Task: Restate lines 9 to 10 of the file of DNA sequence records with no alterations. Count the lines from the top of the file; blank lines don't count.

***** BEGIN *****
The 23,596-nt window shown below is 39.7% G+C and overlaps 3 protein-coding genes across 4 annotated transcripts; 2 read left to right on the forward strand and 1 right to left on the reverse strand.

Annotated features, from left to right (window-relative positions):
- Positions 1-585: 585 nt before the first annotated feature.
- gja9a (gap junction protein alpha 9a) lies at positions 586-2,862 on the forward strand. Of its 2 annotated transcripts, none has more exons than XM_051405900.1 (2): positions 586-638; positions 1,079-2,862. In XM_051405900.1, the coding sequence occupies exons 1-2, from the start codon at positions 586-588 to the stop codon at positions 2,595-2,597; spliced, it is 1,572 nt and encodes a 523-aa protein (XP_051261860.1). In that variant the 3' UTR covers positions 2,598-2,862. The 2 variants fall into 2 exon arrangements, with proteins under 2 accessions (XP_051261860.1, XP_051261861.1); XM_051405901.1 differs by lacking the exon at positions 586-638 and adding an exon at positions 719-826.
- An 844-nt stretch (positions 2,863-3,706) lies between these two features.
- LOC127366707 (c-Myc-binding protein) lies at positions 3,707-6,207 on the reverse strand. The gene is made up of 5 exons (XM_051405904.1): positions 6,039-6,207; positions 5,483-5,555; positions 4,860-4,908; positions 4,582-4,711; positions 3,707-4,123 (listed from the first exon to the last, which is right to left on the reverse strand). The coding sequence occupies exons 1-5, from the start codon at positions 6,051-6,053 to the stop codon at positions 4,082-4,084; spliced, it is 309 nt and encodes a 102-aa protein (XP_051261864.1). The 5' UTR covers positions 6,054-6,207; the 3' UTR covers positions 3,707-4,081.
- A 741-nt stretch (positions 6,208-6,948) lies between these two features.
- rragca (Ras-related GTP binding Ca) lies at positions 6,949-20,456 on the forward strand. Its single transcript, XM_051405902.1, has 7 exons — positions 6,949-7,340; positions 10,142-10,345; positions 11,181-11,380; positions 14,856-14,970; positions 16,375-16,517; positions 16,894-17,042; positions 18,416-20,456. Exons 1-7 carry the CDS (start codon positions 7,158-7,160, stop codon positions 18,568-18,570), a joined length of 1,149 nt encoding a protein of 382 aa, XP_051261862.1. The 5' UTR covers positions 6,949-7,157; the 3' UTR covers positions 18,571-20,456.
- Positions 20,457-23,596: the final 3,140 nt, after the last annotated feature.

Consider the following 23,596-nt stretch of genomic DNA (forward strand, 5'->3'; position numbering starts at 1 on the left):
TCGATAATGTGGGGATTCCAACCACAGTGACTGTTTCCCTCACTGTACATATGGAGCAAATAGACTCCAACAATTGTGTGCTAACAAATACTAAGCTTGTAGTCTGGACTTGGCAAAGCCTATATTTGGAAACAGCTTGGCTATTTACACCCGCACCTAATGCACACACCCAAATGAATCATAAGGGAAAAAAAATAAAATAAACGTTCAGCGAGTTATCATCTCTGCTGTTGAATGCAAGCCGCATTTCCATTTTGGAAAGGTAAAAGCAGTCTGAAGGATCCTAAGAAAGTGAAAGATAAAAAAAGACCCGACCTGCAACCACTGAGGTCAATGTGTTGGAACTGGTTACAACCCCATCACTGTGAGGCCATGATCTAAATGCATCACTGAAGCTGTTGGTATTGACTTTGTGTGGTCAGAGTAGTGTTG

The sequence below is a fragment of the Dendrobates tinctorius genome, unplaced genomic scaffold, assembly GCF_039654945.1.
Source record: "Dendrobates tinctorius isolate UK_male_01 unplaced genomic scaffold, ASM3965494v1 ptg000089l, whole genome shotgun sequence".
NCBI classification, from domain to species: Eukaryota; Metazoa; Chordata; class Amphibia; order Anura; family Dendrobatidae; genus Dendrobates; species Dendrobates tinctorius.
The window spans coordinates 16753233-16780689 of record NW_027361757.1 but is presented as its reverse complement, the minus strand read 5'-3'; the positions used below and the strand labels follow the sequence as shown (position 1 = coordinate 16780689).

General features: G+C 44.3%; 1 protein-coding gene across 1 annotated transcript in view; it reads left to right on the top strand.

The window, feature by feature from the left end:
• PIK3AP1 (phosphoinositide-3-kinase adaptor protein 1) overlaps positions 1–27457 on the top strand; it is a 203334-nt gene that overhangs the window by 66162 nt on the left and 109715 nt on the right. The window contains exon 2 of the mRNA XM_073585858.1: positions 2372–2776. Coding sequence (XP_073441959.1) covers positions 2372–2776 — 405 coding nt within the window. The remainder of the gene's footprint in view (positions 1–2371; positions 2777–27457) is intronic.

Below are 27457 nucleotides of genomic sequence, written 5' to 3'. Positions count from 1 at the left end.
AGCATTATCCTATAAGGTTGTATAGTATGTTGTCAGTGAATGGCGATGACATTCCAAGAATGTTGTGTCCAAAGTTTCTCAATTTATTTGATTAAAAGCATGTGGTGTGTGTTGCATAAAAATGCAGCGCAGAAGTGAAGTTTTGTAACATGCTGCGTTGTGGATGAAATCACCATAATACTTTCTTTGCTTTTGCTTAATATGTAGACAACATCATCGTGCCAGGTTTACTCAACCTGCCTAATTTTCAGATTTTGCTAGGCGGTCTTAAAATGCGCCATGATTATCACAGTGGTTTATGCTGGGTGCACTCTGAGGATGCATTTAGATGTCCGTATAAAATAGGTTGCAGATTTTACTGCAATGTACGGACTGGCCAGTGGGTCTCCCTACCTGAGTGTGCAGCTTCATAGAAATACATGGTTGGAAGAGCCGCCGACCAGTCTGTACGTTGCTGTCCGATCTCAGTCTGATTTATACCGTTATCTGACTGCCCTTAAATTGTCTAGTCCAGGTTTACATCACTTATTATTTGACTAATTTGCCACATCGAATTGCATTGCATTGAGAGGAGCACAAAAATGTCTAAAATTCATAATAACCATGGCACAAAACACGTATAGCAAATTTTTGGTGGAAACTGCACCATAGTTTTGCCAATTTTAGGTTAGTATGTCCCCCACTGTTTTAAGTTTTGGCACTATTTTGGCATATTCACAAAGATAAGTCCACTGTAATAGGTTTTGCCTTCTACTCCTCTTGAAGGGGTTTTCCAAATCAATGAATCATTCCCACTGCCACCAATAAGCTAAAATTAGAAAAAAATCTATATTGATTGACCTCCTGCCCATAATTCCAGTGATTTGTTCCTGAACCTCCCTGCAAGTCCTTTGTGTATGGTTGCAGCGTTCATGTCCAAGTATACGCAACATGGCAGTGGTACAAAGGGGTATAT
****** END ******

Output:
- Positions 20,457-23,596: the final 3,140 nt, after the last annotated feature.

Consider the following 23,596-nt stretch of genomic DNA (forward strand, 5'->3'; position numbering starts at 1 on the left):